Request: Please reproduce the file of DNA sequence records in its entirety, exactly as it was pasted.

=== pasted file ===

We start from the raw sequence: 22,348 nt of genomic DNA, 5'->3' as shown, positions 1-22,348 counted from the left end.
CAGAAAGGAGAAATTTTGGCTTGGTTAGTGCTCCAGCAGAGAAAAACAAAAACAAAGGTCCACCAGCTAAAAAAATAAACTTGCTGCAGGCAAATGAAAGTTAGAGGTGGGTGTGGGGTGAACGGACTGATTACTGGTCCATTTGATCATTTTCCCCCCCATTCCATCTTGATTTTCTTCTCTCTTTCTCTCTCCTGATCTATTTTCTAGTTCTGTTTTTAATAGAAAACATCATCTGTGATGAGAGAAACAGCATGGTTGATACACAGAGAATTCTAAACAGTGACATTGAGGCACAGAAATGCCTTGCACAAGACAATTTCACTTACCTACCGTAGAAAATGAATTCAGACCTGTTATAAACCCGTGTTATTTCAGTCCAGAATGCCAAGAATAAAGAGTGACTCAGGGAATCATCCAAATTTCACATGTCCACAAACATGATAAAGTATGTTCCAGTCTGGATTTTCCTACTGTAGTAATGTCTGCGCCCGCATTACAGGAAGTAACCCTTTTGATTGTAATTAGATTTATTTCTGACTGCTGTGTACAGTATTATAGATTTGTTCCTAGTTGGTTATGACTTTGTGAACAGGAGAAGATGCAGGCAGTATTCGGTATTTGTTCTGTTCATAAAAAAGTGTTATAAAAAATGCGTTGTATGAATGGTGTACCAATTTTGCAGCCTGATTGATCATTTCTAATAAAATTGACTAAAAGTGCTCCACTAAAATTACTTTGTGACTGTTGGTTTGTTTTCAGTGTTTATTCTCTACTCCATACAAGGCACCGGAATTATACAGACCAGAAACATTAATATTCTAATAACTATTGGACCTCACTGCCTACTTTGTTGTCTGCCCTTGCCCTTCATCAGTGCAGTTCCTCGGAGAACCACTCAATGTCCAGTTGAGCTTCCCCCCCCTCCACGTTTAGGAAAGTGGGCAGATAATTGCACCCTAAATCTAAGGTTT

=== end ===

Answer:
We start from the raw sequence: 22,348 nt of genomic DNA, 5'->3' as shown, positions 1-22,348 counted from the left end.
CAGAAAGGAGAAATTTTGGCTTGGTTAGTGCTCCAGCAGAGAAAAACAAAAACAAAGGTCCACCAGCTAAAAAAATAAACTTGCTGCAGGCAAATGAAAGTTAGAGGTGGGTGTGGGGTGAACGGACTGATTACTGGTCCATTTGATCATTTTCCCCCCCATTCCATCTTGATTTTCTTCTCTCTTTCTCTCTCCTGATCTATTTTCTAGTTCTGTTTTTAATAGAAAACATCATCTGTGATGAGAGAAACAGCATGGTTGATACACAGAGAATTCTAAACAGTGACATTGAGGCACAGAAATGCCTTGCACAAGACAATTTCACTTACCTACCGTAGAAAATGAATTCAGACCTGTTATAAACCCGTGTTATTTCAGTCCAGAATGCCAAGAATAAAGAGTGACTCAGGGAATCATCCAAATTTCACATGTCCACAAACATGATAAAGTATGTTCCAGTCTGGATTTTCCTACTGTAGTAATGTCTGCGCCCGCATTACAGGAAGTAACCCTTTTGATTGTAATTAGATTTATTTCTGACTGCTGTGTACAGTATTATAGATTTGTTCCTAGTTGGTTATGACTTTGTGAACAGGAGAAGATGCAGGCAGTATTCGGTATTTGTTCTGTTCATAAAAAAGTGTTATAAAAAATGCGTTGTATGAATGGTGTACCAATTTTGCAGCCTGATTGATCATTTCTAATAAAATTGACTAAAAGTGCTCCACTAAAATTACTTTGTGACTGTTGGTTTGTTTTCAGTGTTTATTCTCTACTCCATACAAGGCACCGGAATTATACAGACCAGAAACATTAATATTCTAATAACTATTGGACCTCACTGCCTACTTTGTTGTCTGCCCTTGCCCTTCATCAGTGCAGTTCCTCGGAGAACCACTCAATGTCCAGTTGAGCTTCCCCCCCCTCCACGTTTAGGAAAGTGGGCAGATAATTGCACCCTAAATCTAAGGTTT